The exhibition "Até que a Rua Nos Separe" (Until the Street Do Us Part), installed in exemplary fashion at the Centro de Arte Hélio Oiticica in a commercial district of central Rio de Janeiro, brought together nine video installations and four series of photographs made in the city between 1992 and 2012 by Maurício Dias and Walter Riedweg. Their work demonstrates the relationship between art, politics, and society in the complex urban context that is Rio, from the social cataclysm of the 1990s to the present-day efforts toward “liberation” of the favelas, passing through the empire of drug traffickers.
The video installation Devotionalia, 1994-2003, is a moving example of a sociological and collective approach to a desperate situation. In 1995, the artists took 1,200 molds of hands and feet, which functioned as ex-votos, from children living in the streets, asking them at the same time to express a wish; they recorded close to eighty hours of speech. A decade later, they sought out those same children to hear what had become of those wishes in the intervening years. Half oh them, we read, were no longer alive. With Devotionalia, however, we are not confronting a type of sociological reductionism or sentimental exhibitionism but testimony to an act of almost religious solidarity, evoking the humble rite of washing the feet of paupers as one of the noblest symbols of humility in Catholicism.
In the video installation Funk Staden, 2007, a funk dance (choreographed as a pagan ritual) is juxtaposed with a reading of Hans Staden’s 1557 account of his captivity among the Tupinambá people of Brazil, a pioneering work of ethnology that accentuates the issue of anthropophagy, a concept that has occupied a special place in Brazilian modernism ever since Oswald de Andrade issued his “Cannibal Manifesto” in 1928. The conflict between spoken words and the language bodies is one of the structural components of Dias & Riedweg’s oeuvre and demonstrates that the capacity for sexual expression by people in movement, like those of the youths seen in Funk Staden, takes us further than any stereotypical discourse about a body or a community.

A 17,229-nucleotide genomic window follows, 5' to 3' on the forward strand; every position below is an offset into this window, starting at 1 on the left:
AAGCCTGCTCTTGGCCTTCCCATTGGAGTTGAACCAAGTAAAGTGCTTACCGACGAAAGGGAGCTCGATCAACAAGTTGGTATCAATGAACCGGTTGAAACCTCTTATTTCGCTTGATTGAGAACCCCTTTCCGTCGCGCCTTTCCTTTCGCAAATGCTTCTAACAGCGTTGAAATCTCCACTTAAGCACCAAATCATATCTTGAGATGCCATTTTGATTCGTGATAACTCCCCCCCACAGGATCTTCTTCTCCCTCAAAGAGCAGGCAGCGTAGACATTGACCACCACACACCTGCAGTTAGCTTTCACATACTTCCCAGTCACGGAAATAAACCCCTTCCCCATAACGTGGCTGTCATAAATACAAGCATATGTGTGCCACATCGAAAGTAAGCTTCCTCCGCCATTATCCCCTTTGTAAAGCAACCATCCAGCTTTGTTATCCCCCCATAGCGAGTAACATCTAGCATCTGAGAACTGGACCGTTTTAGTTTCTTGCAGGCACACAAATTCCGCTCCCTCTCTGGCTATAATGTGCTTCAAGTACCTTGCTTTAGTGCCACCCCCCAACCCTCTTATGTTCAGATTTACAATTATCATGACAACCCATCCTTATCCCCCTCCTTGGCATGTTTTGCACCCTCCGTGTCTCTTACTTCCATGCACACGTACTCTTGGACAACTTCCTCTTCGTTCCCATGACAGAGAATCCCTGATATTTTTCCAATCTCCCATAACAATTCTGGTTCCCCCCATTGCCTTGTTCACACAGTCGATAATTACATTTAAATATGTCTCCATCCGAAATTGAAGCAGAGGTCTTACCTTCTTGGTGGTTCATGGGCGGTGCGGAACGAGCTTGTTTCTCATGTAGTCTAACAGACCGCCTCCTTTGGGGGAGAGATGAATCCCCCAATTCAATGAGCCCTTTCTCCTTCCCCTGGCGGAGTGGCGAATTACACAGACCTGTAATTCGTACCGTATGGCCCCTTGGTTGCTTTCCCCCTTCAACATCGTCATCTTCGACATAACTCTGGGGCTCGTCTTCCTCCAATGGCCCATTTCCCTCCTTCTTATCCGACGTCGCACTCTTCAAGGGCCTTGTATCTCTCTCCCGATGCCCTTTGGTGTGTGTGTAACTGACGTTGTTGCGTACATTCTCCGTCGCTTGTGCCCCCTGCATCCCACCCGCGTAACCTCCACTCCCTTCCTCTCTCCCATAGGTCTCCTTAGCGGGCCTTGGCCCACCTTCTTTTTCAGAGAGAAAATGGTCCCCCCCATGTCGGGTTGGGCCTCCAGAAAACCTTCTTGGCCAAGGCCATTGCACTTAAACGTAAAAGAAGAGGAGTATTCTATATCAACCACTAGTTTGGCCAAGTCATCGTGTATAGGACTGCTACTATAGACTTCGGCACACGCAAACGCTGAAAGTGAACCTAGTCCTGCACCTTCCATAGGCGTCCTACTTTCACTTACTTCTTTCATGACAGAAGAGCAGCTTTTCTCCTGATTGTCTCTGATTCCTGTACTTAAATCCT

But it is in the most recent works – the videos A cidade fora dela (The City Outside Itself), 2011; Sábado à noite no parquinho (Saturday Night at the Fairground), 2011; O espelho e a tarde (The Mirror and the Afternoon), 2011; and Peladas noturnas (Nocturnal Kickabouts), 2012 – that the artists reach a new level of maturity. They no longer seem to feel the necessity of appealing to a brutal social fact, or of providing external political and anthropological references for viewers. Diverse points of view of a single locale, shown simultaneously, generate a flow of images that superimpose and succeed one another. In The Mirror and The Afternoon, for instance, a young man strolls through one of Rio’s most infamous favelas, the Complexo do Alemão, with a mirror under his arm, opening up different perspectives inside a single plane.
With these works, Dias & Riedweg succeed in showing, with sublime calm, what they have seen in the people and places they have known for over twenty years. As the artists explain, they “laud doubt and modesty as supreme virtues of subjectivity.” These works open up to lives and gazes that are not our own (and that we can share only until “the street separates us”), demonstrating that the world is an endless flow of images that superimpose and succeed one another but that can suddenly, almost miraculously, become ours for a moment, before they once again escape our grasp.
Texto traduzido para inglês por Clifford E. Landers e publicado na revista mensal Artforum, na edição de Janeiro 2013, por ocasião da exposição "Até que a Rua Nos Separe", de Maurício Dias e Walter Riedweg, no Centro de Arte Hélio Oiticica, Rio de Janeiro, Agosto 2012.